Several sources, Davidson included, cite Li Shu-fan's autobiography Hong Kong Surgeon to stand on the Chinese origin side of the story. That book was published by Dutton in New York in 1964. A quote in it from pages 211-212 was recently sent to us by John Thorne, editor of Simple Cooking, a great newsletter published and sent from PO Box 778, Northhampton MA 01061.

The Li volume (forwarded by Thorne) reads as follows: “Westerners, and many Chinese, believe that the popular dish called ‘chop suey’ is an American invention merely imitating Chinese cookery. Let me set the record straight: chop suey is actually a familiar Chinese dish originating in Toishan, where I spent by boyhood. The word ‘chop’I first tasted chop suey in Toishan in 1894, but the preparation had been familiar in that city long before my time. The recipe was probably taken by Toishan(ese) people, who, as I have said, are great travelers. Chinese from places as near to Toishan as Canton and Hong Kong are unaware that chop suey is truly a Chinese dish, and not an American adaptation. In 1923, when I passed through New York while campaigning for funds for the Kung Yee Medical College in Canton, I was shown a list of more than one thousand ‘chop suey’ restaurants in Greater New York alone. The owners, I was told, were invariably from Toishan or onef the neighboring districts where the dialect is slightly different from the Cantonese. These emigrants has originally come fr of the neighboring districts where the dialect is slightly different from Cantonese. These emigrants had originally gone to America during the early days of the Gold Rush in California (even today, San Francisco is still called ‘The Golden Hill’ around Toishan. When the Gold Rush was over they turned to operating laundries, and then chop suey houses.”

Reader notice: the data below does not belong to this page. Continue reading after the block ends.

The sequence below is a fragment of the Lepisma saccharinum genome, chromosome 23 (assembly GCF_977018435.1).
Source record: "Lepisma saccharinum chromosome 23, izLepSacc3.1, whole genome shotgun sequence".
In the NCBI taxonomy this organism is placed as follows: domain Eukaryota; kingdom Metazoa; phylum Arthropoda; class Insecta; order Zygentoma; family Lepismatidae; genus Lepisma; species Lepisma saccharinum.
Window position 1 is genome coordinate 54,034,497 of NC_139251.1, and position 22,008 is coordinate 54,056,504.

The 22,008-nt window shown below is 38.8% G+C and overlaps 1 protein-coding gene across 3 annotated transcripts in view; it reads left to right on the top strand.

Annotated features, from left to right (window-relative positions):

As to the taste of chop suey, Emily Hahn in The Cooking of China by Emily Hahn and the Editors of the Time Life Books (1968) says, “there is little we can say in favor of chop suey, a dish unknown in China. One explanation of its origin is that the dish was born when the famous 19th Century Diplomat, Li Hung Chang, traveling in the West as the Chinese emperor’s emissary, got indigestion from rich foreign food at banquets he had to attend. He had so agonizing an attack of biliousness following a hard week’s banqueting in the United States that his aide Lo Feng-luh suggested a bland diet. Between them the gentlemen thought up the plainest possible dish–a concoction of celery and other vegetables sauteed with a little park. Thus was chop suey born.”

Ms. Hahn goes on and says that ”According to another theory we can blame chop suey on America’s first transcontinental railways. To work on the building of them, indentured laborers were brought in by the thousands from southern China. Their American contractors learned that the coolies would toil patiently all day long, but had to have the rice they were used to. The American knew nothing about Chinese food, so they drafted cooks from the of the coolies themselves–self-made cooks whose highest talents could achieve nothing better than a sloppy stew ladled over rice. When the railways were finished and the workers were shipped home, some of the Chinese elected to stay in the United States. Among those who stayed were cooks from the old railway gangs, and they now set up in business for themselves, catering to other Chinese in humble sheds that were the first chop suey joints. When westerners found that the food was cheap they too became customers, always asking for chop suey because that’s all there was.” She and others are still telling that tale; is it out of ignorance?